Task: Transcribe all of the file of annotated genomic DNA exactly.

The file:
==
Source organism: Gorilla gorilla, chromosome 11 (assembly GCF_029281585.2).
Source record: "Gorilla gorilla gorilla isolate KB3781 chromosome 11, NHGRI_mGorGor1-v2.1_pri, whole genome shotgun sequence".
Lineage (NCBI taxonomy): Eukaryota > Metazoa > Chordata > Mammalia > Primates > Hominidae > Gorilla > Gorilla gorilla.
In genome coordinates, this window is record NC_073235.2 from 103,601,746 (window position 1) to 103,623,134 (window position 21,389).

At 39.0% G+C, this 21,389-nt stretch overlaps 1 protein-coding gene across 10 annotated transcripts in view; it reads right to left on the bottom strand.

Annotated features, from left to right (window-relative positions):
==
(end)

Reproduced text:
Source organism: Gorilla gorilla, chromosome 11 (assembly GCF_029281585.2).
Source record: "Gorilla gorilla gorilla isolate KB3781 chromosome 11, NHGRI_mGorGor1-v2.1_pri, whole genome shotgun sequence".
Lineage (NCBI taxonomy): Eukaryota > Metazoa > Chordata > Mammalia > Primates > Hominidae > Gorilla > Gorilla gorilla.
In genome coordinates, this window is record NC_073235.2 from 103,601,746 (window position 1) to 103,623,134 (window position 21,389).

At 39.0% G+C, this 21,389-nt stretch overlaps 1 protein-coding gene across 10 annotated transcripts in view; it reads right to left on the bottom strand.

Annotated features, from left to right (window-relative positions):